Music

Music

Examination Board:  Edexcel                                        

Specification code:  1MU0


Unit 1 - Performance (30%)

This paper consists of two performances which are completed during the final year of the course. One performance should be a solo piece (with or without piano accompaniment) and one an ensemble performance. If candidates chose to perform using technology then the solo will be a sequenced performance on computer, and the ensemble performance will be a multi-track recording. These are worked on over the two years, and submitted in the 5th term of the course.

Performances are teacher-assessed, recorded and sent to the exam board for moderation.


Unit 2 - Composing Music (30%)

Candidates submit their best two compositions; one a free choice, and the other a commission from the Examination Board. These may be original compositions or arrangements of other music. Composition is computer based using Sibelius or Cubase software.

These are worked on over the two years, and submitted in the 5th term of the course. 


Unit 3 - Listening and Appraising (40%)

This is assessed via a 105-minute Listening Paper at the end of the two-year course. Section A relates to the Set Works recordings on a CD, with an additional dictation exercise and one question on an unfamiliar piece. Section B is a comparison between a Set Work and an unfamiliar piece.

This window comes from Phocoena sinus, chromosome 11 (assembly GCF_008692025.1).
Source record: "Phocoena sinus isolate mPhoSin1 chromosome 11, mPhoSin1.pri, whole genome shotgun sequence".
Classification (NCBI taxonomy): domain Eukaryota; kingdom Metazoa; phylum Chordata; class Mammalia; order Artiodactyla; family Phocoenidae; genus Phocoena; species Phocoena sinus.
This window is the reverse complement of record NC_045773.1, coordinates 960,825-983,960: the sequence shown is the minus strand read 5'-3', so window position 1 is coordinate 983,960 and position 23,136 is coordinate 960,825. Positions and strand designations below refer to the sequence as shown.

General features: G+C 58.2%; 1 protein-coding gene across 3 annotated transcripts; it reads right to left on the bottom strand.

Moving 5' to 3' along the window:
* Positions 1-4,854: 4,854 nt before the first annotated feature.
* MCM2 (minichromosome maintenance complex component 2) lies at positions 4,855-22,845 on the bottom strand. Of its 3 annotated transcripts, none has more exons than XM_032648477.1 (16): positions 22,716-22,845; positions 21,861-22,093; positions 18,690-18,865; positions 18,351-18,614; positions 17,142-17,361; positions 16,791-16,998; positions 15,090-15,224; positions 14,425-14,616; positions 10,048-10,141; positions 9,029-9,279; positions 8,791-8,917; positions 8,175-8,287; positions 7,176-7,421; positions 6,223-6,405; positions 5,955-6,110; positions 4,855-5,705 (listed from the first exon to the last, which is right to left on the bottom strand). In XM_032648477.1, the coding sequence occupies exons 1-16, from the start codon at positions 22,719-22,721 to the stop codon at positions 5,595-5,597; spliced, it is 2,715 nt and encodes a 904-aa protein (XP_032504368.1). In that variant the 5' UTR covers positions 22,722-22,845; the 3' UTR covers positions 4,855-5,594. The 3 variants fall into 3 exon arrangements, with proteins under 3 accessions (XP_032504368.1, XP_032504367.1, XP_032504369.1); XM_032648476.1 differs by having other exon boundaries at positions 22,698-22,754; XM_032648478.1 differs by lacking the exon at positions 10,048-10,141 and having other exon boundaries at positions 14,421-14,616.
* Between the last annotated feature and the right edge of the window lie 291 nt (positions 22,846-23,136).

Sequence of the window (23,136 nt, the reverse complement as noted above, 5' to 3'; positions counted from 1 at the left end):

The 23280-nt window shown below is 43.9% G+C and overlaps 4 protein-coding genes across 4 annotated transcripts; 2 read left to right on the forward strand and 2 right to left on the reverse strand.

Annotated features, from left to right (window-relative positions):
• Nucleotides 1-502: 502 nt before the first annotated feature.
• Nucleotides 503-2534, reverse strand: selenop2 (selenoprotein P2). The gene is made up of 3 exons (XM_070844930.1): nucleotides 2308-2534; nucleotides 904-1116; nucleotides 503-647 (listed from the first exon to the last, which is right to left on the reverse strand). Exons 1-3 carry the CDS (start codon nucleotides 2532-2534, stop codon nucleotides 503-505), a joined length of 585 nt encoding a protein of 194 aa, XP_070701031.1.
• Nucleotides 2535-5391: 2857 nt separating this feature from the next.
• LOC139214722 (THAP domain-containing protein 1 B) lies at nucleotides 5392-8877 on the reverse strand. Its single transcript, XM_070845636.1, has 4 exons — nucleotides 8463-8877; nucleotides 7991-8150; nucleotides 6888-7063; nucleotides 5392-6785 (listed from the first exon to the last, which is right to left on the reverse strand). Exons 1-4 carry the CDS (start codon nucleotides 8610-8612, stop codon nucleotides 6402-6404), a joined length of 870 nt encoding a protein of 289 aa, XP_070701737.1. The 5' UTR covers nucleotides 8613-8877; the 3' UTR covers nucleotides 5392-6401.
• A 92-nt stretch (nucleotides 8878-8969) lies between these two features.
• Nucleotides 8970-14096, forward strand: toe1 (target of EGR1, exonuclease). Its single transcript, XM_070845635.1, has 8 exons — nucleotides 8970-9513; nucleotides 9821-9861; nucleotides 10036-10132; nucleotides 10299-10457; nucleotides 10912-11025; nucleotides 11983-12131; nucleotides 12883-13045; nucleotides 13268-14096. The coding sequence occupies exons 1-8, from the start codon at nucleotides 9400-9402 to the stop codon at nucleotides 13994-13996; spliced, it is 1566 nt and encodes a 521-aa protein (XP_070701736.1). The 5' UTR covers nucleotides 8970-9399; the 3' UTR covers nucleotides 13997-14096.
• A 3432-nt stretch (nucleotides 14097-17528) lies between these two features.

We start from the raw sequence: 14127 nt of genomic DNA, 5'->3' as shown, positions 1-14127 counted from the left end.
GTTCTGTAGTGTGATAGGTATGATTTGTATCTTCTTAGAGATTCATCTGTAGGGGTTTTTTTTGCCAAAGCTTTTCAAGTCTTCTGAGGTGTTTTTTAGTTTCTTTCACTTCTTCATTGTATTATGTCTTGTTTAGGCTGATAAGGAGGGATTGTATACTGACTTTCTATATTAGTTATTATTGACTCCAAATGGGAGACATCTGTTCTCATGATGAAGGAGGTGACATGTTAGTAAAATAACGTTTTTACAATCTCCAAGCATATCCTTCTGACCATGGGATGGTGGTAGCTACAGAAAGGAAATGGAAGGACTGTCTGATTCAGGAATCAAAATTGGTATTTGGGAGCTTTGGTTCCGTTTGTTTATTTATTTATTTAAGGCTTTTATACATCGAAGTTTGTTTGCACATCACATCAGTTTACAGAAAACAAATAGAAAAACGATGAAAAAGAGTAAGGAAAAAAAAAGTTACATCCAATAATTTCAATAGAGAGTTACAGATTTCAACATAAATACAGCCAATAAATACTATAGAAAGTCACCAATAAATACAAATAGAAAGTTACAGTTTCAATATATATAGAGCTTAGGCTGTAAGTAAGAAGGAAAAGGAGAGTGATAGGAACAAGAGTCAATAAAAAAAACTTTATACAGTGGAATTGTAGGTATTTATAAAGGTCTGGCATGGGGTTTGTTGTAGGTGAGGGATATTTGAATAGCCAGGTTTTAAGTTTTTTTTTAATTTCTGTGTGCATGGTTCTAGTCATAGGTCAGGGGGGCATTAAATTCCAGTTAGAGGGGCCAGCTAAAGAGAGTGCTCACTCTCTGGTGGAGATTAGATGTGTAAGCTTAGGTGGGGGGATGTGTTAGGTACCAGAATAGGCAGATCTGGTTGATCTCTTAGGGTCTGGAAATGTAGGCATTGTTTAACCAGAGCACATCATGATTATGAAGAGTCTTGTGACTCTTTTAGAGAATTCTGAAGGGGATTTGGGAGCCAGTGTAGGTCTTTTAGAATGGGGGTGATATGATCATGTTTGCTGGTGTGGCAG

The Four Areas of Study from which the Set Works are taken are:

Instrumental Music 1700-1820 (Including Bach Brandenburg No.3 3rd Mvt)

Vocal Music (Including Queen: Killer Queen)

Music for Stage and Screen (Including Star Wars Main Title Theme)

Fusions (World Music including Afro Celt Sound System)


Entry Requirements

There are no fixed entry requirements and a number of the topics have already been introduced in Year 8 and 9 class music lessons. If you choose to perform on an instrument or to sing, you should aim for a Grade 4-5 standard by the end of the course to do well. You may choose the technology option, which does not require you to play or sing for the final exam; for this you should have a reasonable amount of computer literacy, and music theory. Although the theory required is covered during the course, if you have worked towards an Associated Board theory exam, you will be in a stronger position. It is expected that GCSE Music pupils take part in one or more of the choirs / ensembles at school. This helps to boost GCSE grades through wider experience and understanding of music.

 

 

Mr J Tizzard BMus, DipEd